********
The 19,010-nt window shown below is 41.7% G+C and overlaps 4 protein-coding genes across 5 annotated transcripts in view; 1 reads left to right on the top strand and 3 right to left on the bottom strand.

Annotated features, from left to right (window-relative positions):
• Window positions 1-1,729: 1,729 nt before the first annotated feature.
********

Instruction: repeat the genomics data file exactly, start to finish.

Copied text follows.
The 19,010-nt window shown below is 41.7% G+C and overlaps 4 protein-coding genes across 5 annotated transcripts in view; 1 reads left to right on the top strand and 3 right to left on the bottom strand.

Annotated features, from left to right (window-relative positions):
• Window positions 1-1,729: 1,729 nt before the first annotated feature.